New Castle News

District Judges

January 10, 2014

Drug kingpin gets prison sentence

NEW CASTLE — Two New Castle residents who were part of a drug ring were sentenced in federal court Friday.

Christopher Klingensmith was sentenced to 17 1/2 years in prison and James Cracraft was sentenced to 37 months, to be followed by three years supervised release, on their convictions of violating the narcotics laws, U.S. Attorney David J. Hickton announced Friday.

U.S. District Judge Arthur J. Schwab imposed the sentences on Klingensmith, 39, of Vine Street, and Cracraft, 39, of Randolph Street.

According to information presented to the court, between September 2008 and June 2011, a drug ring operated in the New Castle area, selling narcotic pills containing oxycodone.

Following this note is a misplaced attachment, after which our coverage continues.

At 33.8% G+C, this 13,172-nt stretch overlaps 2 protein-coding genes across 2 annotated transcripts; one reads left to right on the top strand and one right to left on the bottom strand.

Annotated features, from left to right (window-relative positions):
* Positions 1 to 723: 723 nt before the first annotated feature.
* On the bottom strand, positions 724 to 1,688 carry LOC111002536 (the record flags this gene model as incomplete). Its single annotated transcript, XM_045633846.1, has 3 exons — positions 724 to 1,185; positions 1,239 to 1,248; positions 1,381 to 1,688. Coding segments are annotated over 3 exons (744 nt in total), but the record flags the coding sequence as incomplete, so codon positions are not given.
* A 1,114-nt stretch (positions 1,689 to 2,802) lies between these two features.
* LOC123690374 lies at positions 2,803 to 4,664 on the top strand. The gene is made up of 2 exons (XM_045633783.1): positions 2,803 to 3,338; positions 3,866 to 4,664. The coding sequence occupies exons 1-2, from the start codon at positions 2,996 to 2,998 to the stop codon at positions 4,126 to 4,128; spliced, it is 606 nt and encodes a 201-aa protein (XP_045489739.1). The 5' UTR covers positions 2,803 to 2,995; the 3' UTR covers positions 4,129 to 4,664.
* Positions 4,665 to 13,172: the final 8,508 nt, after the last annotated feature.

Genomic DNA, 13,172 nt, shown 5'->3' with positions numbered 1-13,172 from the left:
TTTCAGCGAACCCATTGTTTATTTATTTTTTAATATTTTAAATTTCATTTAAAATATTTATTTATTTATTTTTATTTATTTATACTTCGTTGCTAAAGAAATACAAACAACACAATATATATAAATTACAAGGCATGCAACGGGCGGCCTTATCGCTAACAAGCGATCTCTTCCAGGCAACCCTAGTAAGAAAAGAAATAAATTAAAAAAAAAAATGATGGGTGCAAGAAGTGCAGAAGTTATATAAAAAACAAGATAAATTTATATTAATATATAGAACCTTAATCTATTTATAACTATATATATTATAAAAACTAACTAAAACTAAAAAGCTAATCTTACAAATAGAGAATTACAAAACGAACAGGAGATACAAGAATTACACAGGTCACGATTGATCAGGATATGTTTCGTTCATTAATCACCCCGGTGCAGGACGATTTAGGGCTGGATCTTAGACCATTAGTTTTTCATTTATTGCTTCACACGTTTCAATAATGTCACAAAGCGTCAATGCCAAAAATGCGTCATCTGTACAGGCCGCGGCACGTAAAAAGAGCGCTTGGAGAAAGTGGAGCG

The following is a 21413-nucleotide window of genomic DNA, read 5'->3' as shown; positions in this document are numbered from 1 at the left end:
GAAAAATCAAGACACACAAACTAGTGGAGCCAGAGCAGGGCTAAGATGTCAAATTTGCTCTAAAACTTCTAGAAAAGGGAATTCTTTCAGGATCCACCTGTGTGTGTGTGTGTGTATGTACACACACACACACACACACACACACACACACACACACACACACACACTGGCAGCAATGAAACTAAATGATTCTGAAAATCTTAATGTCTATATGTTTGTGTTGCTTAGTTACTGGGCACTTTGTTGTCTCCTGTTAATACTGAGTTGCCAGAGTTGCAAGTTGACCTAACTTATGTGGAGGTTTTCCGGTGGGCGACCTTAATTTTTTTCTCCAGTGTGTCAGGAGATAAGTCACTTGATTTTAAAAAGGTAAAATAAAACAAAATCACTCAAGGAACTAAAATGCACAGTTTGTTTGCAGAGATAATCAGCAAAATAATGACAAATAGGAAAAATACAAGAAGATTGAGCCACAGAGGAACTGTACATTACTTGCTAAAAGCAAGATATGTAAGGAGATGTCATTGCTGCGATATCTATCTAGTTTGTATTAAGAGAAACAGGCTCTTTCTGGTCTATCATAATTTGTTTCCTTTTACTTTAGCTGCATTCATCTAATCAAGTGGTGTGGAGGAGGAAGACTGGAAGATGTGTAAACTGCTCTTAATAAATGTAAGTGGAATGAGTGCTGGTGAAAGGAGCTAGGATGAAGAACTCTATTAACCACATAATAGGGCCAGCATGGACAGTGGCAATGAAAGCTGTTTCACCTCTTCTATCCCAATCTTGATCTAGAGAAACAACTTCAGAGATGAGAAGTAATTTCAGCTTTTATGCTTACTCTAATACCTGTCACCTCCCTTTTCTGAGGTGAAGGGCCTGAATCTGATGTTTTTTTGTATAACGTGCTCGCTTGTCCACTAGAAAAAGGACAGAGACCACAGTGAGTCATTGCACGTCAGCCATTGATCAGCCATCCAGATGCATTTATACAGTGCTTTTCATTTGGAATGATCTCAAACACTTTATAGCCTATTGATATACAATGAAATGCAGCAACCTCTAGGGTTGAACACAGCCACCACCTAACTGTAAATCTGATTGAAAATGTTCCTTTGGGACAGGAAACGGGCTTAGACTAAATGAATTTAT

Larry Dorsey, a former New Castle resident who was living in Florida during the conspiracy, was identified by prosecutors as the supplier for Klingensmith and Cracraft and others charged in this indictment.

Klingensmith was the leader of the drug organization, prosecutors said, and Cracraft was a distributor. Eleven people were charged in the drug conspiracy. All have pleaded guilty. They were indicted in July 2011.

Klingensmith has had multiple felony convictions in Lawrence County, several for drugs. Because of his criminal background, he faced a maximum jail term of 30 years.

He was once a co-owner of DeRosa’s Italian Bakery on the city’s East Side.

Four of the co-conspirators were relatives of Klingensmith, including his father, a brother and a sister.

Nearly 50,000 oxycodone pills were sold during the conspiracy, authorities said. The evidence showed that the oxycodone purchased for $9 a pill in Florida was being resold in New Castle for up to $25 a pill.

Assistant U.S. Attorney Gregory J. Nescott prosecuted this case on behalf of the government.

Hickton commended the Drug Enforcement Administration, the New Castle Police Department, and the Pennsylvania State Police for the investigation leading to the successful prosecution.

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